Tuesday, December 30, 2008

just when i was getting comfy

Do I reaaally have to go? Can't I stay back a li'l bit longer?

Monday, December 22, 2008

peekabo, christmas' just a few days away!

The air is polluted. Stuffy to say the least. I think I'm gonna sneeze.

Traffic jam at shopping malls. Guess recession has not hit this part of the world yet.

Food's spicy, oily and not the healthiest in the world.

Grrlfriends say I speak with an accent. What accent?? It's English.

The ceiling seems very high for some reason. Not used to so much space.

Parking attendants baffle me with their manners and attitude. I think the Japanese will faint if they try parking downtown.

Some people say I look the same, and I don't wonder if they're trying to flatter me.

The fridge's full of delicious yummy food. Whatever my craving calls for, it's just a flight of stairs away.

And I know I'm H.O.M.E.

And home is where I am this Christmas.

Saturday, December 13, 2008

yoyogi enchants again

When I was in Sydney, Esther & Jo brought me to Bondi Beach. I'll never forget the sweeping view of the turquoise waters as we descended from the main road which was just a stone's throw from the beach.

When the email came from Esther about them coming to Tokyo, I was elated. Not only would I be able to return the favour to bring them to my territory and show them what a different world Tokyo is to Sydney, but having Malaysian guests is like having a piece of home just for awhile.

They started the 1st leg of their 2nd honeymoon in Kyoto and proceeded up to Hakone for an evening of hot springs and fresh mountain air before ending up in Tokyo. One of the best places to visit on a Sunday morning is the Yoyogi Park. With such beautiful weather, it was almost a sin not to enjoy the beauty of the fall foliage.

I have Shok to thank for introducing me to this little respite nestled in the middle of urban Tokyo. Indeed, it's an excellent place to rewind no matter the season of the year. Esther & Jo loved it too, as is evident in the park visitors who've all come to bask in the autumn sun's rays.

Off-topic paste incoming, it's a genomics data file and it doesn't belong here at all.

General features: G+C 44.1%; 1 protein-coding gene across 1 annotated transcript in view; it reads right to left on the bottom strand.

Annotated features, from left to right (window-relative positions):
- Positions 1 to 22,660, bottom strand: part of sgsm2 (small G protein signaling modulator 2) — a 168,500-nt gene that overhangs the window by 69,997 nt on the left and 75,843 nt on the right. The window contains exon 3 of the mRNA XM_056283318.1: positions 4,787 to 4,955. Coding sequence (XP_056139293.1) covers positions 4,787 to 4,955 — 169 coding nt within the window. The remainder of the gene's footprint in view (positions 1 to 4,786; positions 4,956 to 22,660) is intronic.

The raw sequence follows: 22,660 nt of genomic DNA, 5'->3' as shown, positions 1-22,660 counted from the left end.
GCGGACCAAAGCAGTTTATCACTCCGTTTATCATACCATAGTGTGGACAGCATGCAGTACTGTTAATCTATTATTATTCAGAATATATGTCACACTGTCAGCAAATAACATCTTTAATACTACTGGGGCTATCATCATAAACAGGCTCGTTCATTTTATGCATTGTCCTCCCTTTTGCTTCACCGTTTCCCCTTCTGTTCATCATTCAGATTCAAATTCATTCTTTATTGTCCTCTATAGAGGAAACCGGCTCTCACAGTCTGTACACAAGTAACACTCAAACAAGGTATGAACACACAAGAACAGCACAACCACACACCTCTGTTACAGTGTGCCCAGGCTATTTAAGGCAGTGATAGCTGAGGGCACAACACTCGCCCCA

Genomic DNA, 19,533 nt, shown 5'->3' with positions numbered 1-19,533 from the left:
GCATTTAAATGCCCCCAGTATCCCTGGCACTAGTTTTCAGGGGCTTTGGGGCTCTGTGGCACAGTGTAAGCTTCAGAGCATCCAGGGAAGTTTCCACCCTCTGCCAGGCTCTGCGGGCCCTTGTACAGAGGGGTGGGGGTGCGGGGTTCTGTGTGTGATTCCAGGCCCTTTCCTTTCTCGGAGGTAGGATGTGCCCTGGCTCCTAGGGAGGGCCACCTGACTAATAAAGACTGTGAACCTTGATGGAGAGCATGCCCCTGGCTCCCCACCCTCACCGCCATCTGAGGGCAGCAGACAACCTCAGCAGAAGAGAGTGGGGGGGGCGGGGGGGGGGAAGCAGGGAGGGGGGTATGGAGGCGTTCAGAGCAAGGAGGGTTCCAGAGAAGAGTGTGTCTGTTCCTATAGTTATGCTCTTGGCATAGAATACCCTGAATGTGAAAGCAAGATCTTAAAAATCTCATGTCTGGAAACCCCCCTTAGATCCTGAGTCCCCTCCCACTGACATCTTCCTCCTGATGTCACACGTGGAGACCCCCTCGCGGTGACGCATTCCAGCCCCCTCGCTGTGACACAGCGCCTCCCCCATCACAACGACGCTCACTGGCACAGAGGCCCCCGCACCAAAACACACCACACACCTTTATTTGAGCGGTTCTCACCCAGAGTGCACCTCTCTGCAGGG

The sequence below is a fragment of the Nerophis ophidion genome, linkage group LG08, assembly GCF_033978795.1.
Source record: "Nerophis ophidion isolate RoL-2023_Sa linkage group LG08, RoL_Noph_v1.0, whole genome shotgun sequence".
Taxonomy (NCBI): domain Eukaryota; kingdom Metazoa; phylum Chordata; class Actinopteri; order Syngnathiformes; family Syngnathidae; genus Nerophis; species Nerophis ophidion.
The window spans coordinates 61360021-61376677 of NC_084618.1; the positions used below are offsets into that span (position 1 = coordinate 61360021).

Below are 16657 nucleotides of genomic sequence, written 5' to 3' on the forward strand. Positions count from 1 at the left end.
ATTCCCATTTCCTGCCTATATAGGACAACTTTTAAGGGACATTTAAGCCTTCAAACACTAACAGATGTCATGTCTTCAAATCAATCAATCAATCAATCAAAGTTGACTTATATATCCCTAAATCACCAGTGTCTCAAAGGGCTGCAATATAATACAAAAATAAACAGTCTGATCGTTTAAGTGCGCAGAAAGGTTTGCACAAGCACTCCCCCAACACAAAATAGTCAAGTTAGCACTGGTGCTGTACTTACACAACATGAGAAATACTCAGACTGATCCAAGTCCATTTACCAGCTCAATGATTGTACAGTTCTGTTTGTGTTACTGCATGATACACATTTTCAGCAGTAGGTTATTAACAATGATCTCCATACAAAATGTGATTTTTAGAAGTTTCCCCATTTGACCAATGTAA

Many avid photographers came fully equipped to take opportunity of the crisp weather. There was even a fashion photoshoot taking place as we walked towards the gingko trees. We were not allowed to take any pictures of that, so we decided to have our own photoshoot instead.

Just as we were goofing around with poses and whatnots, an elder Japanese man came towards us and asked if we could pose for him! There was a certain arrangement that he particularly wanted and I was not sure if I heard him correct the first time.

But as I talked to him, I found out it was exactly as what I heard earlier. Esther & Jo had to stare into each other's eyes as lovingly as they could for at least 10 minutes while I pretended to be the photographer. Behind me was the Japanese man, snapping away from a lower angle. We couldn't help laughing while we posed for him, because at one point Esther commented that her eyes were getting tired!

After thanking us, he went on his way, taking more pictures of the park and its visitors. We took our time walking beneath the gingko trees, as smelly as it was, and that reminded me of my first picnic in Tokyo not too long ago. The sun was just as bright, children and their parents were out playing, and the leaves in their golden hues had come out in full force again.

As I brought them towards the lake, we spotted a rainbow at the fountain. We had to quickly take advantage of it as the rotating sprout made it difficult to get the widest rainbow from where we stood. But still, it made for a pretty sight on an already splendid day out.

Wednesday, December 10, 2008

sick != fun p2

The Japanese are known to be courteous and extremely polite. They say sumimasen when they cut in front of you. They say sumimasen when they accidentally brush against you. They say sumimasen even when they thank you because you took the trouble.

But when they're sick, the Japanese express their sumimasen by covering their mouth.

I'm one step to becoming more Japanised now that I also do what the Japanese do when they fall ill. They're so considerate of others that they wear a face mask so that their germs will not spread and infect those around them.

I was asked to put on this mask when I visited the doctor yesterday. Felt so strange breathing my own hot air and not being able to take a gulp of fresher air. But all the nurses had this on, and sick people wear this when they're outside too.